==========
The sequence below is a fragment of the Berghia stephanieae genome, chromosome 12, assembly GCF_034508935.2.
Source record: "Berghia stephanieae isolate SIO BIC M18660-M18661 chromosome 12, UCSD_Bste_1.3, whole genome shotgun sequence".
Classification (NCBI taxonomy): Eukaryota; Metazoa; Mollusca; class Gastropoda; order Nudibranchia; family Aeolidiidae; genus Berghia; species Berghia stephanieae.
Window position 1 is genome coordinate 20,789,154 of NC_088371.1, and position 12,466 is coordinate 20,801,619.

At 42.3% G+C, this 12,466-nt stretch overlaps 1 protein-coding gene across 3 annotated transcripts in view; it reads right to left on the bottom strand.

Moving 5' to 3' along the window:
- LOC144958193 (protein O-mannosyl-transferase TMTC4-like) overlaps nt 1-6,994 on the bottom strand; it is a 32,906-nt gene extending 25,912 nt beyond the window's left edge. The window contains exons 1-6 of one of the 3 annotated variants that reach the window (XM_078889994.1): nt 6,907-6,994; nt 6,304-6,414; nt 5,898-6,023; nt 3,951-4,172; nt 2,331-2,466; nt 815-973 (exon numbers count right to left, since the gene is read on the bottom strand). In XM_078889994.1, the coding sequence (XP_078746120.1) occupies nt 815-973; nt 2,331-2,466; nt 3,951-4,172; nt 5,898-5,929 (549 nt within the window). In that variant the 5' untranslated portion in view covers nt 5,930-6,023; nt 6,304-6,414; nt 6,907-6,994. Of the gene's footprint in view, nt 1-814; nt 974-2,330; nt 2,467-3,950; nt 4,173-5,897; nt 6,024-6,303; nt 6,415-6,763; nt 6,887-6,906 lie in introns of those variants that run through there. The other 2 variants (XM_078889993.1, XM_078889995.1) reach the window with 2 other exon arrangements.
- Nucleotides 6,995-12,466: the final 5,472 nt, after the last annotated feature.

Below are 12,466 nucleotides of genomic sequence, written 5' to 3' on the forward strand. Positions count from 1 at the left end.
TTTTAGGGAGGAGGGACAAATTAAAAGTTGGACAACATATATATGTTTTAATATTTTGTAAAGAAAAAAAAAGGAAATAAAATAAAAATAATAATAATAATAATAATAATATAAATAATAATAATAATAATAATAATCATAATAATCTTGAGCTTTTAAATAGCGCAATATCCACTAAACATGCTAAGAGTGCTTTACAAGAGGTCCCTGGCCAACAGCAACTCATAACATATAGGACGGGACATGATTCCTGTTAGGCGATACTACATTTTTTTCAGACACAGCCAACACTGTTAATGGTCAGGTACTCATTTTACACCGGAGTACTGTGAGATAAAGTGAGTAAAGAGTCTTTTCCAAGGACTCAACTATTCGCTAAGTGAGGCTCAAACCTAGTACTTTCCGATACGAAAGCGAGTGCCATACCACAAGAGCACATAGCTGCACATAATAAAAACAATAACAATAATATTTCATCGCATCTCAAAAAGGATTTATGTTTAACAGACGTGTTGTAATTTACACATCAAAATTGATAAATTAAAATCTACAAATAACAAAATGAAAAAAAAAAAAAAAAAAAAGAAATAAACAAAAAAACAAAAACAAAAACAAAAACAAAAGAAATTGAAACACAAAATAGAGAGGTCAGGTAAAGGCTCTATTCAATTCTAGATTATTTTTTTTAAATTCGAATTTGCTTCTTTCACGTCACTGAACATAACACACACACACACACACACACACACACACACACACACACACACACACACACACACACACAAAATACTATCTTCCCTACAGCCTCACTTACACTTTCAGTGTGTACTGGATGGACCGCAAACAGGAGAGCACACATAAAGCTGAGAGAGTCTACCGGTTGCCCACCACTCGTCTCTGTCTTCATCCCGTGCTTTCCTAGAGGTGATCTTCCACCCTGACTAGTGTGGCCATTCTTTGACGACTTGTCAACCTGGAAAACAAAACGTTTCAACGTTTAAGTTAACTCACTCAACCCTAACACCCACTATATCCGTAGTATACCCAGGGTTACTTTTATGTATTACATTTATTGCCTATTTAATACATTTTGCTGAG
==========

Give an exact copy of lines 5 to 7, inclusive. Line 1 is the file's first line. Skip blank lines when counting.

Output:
At 42.3% G+C, this 12,466-nt stretch overlaps 1 protein-coding gene across 3 annotated transcripts in view; it reads right to left on the bottom strand.

Moving 5' to 3' along the window:
- LOC144958193 (protein O-mannosyl-transferase TMTC4-like) overlaps nt 1-6,994 on the bottom strand; it is a 32,906-nt gene extending 25,912 nt beyond the window's left edge. The window contains exons 1-6 of one of the 3 annotated variants that reach the window (XM_078889994.1): nt 6,907-6,994; nt 6,304-6,414; nt 5,898-6,023; nt 3,951-4,172; nt 2,331-2,466; nt 815-973 (exon numbers count right to left, since the gene is read on the bottom strand). In XM_078889994.1, the coding sequence (XP_078746120.1) occupies nt 815-973; nt 2,331-2,466; nt 3,951-4,172; nt 5,898-5,929 (549 nt within the window). In that variant the 5' untranslated portion in view covers nt 5,930-6,023; nt 6,304-6,414; nt 6,907-6,994. Of the gene's footprint in view, nt 1-814; nt 974-2,330; nt 2,467-3,950; nt 4,173-5,897; nt 6,024-6,303; nt 6,415-6,763; nt 6,887-6,906 lie in introns of those variants that run through there. The other 2 variants (XM_078889993.1, XM_078889995.1) reach the window with 2 other exon arrangements.